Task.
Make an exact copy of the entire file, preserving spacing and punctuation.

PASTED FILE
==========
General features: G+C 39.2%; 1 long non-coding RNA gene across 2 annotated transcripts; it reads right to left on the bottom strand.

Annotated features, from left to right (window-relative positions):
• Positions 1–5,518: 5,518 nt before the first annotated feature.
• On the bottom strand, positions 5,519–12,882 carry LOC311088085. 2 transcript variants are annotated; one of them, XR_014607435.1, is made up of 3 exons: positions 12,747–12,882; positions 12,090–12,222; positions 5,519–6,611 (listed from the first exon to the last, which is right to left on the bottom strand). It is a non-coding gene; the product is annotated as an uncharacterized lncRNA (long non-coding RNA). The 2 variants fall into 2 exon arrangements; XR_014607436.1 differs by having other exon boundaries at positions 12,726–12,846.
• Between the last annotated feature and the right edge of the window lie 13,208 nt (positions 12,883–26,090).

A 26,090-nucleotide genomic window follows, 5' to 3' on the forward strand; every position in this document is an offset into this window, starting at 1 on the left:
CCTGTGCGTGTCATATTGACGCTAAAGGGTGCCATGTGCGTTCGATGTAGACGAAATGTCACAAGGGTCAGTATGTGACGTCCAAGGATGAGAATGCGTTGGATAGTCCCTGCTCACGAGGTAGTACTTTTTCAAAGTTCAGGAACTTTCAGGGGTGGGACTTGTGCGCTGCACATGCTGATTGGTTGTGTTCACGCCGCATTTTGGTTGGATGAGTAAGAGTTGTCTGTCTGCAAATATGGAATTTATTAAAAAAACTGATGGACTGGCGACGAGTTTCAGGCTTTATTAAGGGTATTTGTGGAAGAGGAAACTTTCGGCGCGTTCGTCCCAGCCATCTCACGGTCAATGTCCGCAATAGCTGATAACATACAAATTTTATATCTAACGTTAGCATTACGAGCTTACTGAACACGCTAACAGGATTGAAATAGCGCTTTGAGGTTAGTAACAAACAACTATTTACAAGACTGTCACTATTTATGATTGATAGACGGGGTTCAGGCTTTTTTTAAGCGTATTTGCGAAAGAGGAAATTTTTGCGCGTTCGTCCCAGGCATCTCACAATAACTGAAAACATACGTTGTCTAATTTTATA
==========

General features: G+C 39.2%; 1 long non-coding RNA gene across 2 annotated transcripts; it reads right to left on the bottom strand.

Annotated features, from left to right (window-relative positions):
• Positions 1–5,518: 5,518 nt before the first annotated feature.
• On the bottom strand, positions 5,519–12,882 carry LOC311088085. 2 transcript variants are annotated; one of them, XR_014607435.1, is made up of 3 exons: positions 12,747–12,882; positions 12,090–12,222; positions 5,519–6,611 (listed from the first exon to the last, which is right to left on the bottom strand). It is a non-coding gene; the product is annotated as an uncharacterized lncRNA (long non-coding RNA). The 2 variants fall into 2 exon arrangements; XR_014607436.1 differs by having other exon boundaries at positions 12,726–12,846.
• Between the last annotated feature and the right edge of the window lie 13,208 nt (positions 12,883–26,090).

A 26,090-nucleotide genomic window follows, 5' to 3' on the forward strand; every position in this document is an offset into this window, starting at 1 on the left:
CCTGTGCGTGTCATATTGACGCTAAAGGGTGCCATGTGCGTTCGATGTAGACGAAATGTCACAAGGGTCAGTATGTGACGTCCAAGGATGAGAATGCGTTGGATAGTCCCTGCTCACGAGGTAGTACTTTTTCAAAGTTCAGGAACTTTCAGGGGTGGGACTTGTGCGCTGCACATGCTGATTGGTTGTGTTCACGCCGCATTTTGGTTGGATGAGTAAGAGTTGTCTGTCTGCAAATATGGAATTTATTAAAAAAACTGATGGACTGGCGACGAGTTTCAGGCTTTATTAAGGGTATTTGTGGAAGAGGAAACTTTCGGCGCGTTCGTCCCAGCCATCTCACGGTCAATGTCCGCAATAGCTGATAACATACAAATTTTATATCTAACGTTAGCATTACGAGCTTACTGAACACGCTAACAGGATTGAAATAGCGCTTTGAGGTTAGTAACAAACAACTATTTACAAGACTGTCACTATTTATGATTGATAGACGGGGTTCAGGCTTTTTTTAAGCGTATTTGCGAAAGAGGAAATTTTTGCGCGTTCGTCCCAGGCATCTCACAATAACTGAAAACATACGTTGTCTAATTTTATA